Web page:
The University of Connecticut Center for Mobile Health (mHealth) and Social Media is trying to solve the obesity epidemic with a combination of health psychology and behavioral technology.
Obesity affects 39.8% of adults and causes $147 billion in medical costs each year, according to the Center for Disease Control. Researchers at UConn’s InCHIP, the Institute for Collaboration on Health, Intervention and Policy, are looking into how mHealth, a new field that uses mobile technology for public health benefits, can help solve the obesity epidemic.
Specifically, they’re creating an app to help build better eating habits using health psychology, said Sherry Pagoto, the director of the UConn Center for mHealth and Social Media and professor of allied health sciences.
Pagoto described her app as different than others currently in use.
“We developed an app called SlipBuddy. The purpose of this app is to help people understand their eating slips,” Pagoto said. “So, normally weight loss apps involve tracking every single calorie that you put in your mouth, and then looking at what your totals are and comparing that to the calorie goal. That’s all a lot of work. So, we thought, ‘Are there ways that we can help people track their eating and understand more about their eating habits without all of that work?’”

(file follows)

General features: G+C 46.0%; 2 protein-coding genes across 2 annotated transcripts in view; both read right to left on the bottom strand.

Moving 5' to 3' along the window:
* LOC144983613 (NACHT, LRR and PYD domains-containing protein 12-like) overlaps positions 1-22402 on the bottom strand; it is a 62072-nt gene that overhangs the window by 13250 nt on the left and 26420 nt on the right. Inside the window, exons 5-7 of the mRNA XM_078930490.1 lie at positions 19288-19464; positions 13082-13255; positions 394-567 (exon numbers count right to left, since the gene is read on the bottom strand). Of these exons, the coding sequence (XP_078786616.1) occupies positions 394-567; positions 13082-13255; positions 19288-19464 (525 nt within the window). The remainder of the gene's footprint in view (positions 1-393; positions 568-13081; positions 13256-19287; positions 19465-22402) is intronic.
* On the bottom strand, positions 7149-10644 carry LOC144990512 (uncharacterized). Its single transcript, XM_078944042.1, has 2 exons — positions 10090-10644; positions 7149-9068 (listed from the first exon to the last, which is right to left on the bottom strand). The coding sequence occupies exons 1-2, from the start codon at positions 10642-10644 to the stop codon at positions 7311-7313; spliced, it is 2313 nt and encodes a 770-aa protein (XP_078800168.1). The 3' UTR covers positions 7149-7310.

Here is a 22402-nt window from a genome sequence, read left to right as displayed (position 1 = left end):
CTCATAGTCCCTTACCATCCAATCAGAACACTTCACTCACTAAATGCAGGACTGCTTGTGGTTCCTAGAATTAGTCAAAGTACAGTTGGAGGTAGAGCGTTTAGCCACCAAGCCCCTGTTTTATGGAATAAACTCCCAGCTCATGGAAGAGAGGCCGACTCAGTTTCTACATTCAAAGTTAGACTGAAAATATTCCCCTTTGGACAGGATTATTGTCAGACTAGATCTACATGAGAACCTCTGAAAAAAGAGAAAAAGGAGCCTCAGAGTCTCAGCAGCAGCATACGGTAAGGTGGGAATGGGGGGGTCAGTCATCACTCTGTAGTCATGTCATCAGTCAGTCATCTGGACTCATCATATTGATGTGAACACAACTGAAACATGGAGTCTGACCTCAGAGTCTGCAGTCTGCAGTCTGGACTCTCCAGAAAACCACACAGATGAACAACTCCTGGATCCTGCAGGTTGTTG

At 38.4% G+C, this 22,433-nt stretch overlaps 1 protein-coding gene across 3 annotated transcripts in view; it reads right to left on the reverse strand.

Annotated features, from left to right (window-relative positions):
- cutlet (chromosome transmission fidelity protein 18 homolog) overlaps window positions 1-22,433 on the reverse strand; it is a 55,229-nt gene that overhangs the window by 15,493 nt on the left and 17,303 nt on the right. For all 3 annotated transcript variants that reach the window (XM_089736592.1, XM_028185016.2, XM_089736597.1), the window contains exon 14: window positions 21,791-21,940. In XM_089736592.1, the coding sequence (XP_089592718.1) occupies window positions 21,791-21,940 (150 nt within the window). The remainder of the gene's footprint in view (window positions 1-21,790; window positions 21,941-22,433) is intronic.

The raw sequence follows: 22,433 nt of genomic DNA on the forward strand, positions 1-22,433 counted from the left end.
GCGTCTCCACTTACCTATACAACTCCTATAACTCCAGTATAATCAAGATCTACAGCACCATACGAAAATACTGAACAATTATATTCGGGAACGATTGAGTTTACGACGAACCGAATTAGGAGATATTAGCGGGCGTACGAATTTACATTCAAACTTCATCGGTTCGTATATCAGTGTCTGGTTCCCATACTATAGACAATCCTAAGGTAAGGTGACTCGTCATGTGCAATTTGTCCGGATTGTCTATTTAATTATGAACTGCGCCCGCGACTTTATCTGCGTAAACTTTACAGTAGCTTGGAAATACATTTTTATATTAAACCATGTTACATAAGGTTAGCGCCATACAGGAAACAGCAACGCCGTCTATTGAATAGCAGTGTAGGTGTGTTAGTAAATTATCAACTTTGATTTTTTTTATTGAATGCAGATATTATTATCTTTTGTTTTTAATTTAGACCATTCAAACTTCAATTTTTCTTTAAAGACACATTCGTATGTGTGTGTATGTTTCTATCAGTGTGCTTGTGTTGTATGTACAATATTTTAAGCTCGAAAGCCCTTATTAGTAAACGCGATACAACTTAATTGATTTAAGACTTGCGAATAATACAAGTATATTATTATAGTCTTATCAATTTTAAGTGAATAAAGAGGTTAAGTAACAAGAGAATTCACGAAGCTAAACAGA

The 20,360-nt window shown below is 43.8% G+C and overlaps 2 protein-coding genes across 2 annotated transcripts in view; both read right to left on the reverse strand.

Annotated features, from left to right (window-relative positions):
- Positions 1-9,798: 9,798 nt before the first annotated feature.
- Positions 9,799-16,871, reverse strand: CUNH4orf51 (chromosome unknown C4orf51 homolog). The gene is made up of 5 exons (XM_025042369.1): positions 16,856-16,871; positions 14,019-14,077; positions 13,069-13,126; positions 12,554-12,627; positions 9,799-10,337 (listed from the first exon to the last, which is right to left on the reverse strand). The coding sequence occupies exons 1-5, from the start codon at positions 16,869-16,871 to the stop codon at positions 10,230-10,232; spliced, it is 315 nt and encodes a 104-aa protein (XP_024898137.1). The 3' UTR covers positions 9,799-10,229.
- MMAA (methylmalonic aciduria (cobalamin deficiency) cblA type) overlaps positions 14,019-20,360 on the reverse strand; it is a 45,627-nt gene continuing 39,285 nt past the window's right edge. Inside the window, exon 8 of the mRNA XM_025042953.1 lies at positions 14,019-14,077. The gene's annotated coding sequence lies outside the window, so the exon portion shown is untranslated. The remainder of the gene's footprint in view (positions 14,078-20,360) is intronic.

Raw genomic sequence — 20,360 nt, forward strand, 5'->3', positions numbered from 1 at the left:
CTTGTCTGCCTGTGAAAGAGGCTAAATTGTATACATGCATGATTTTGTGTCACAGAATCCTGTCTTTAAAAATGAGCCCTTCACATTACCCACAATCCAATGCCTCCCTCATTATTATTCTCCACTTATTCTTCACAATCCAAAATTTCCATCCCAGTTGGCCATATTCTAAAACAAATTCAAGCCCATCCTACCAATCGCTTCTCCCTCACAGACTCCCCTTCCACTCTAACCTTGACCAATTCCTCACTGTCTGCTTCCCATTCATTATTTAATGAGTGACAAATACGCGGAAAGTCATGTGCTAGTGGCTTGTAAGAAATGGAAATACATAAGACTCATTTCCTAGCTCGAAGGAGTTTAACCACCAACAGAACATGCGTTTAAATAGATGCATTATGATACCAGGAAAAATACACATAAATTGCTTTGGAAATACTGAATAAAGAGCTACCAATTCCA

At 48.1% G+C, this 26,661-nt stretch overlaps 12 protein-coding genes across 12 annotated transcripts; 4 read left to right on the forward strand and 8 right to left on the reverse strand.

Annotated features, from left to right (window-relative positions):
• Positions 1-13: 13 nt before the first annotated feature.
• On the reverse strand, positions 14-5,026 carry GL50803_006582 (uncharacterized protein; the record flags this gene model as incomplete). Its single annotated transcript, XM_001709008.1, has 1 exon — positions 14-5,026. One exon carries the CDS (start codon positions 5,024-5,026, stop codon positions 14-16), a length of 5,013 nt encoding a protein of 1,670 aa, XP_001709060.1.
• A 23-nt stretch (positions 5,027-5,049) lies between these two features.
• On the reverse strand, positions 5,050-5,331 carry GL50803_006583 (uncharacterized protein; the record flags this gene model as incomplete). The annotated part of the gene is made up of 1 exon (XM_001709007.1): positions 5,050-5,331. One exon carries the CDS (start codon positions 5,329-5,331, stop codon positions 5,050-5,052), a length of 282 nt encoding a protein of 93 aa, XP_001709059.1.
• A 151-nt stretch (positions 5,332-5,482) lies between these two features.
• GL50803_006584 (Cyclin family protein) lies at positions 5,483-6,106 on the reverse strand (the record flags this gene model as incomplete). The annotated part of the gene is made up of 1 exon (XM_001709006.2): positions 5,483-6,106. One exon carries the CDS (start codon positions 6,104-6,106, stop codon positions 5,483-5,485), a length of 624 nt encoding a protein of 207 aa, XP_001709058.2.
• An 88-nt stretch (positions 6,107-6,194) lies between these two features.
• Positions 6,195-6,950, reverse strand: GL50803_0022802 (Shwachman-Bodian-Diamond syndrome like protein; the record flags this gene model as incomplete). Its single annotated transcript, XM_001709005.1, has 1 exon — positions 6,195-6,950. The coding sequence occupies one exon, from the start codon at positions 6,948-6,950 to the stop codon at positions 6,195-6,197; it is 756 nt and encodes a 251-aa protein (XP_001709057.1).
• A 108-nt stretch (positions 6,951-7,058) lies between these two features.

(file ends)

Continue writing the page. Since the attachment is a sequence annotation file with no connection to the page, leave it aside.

With SlipBuddy, users track when they feel they’ve slipped up in their healthy eating habits. It asks the user a series of questions about the slip up in order to help the user have a fuller picture of what factors may cause them to fall back into unhealthier habits.
The app is in its beta phase, and UConn mHealth and Social Media is currently tracking its efficacy in relation to traditional weight tracking apps.
In addition to the app, the UConn mHealth and Social Media team is also exploring how social media can be used as a tool for personal health.
“We do leverage social media as well to solve health problems in all kinds of different ways,” said Pagoto.
In the study in which SlipBuddy is being tested, Pagoto has participants using a combination of the app and an online community to help with weight loss.
“We put them [the participants] into our Facebook group, where they’re working along with our counselors on behavioral weight loss strategies,” Pagoto said of the study.
Pagoto described this research study as part of a broader investigation into how technology can benefit preventative medicine.
“There’s so much evidence now that different behaviors really matter in terms of preventing the top two diseases that really affect Americans, which would be heart disease and cancer,” Pagoto said. “If we could come up with solutions that help people live the lifestyles that would help prevent those diseases, maybe we could have less of those diseases.”
Grace McFadden is a campus correspondent for The Daily Campus. She can be reached via email at email@example.com.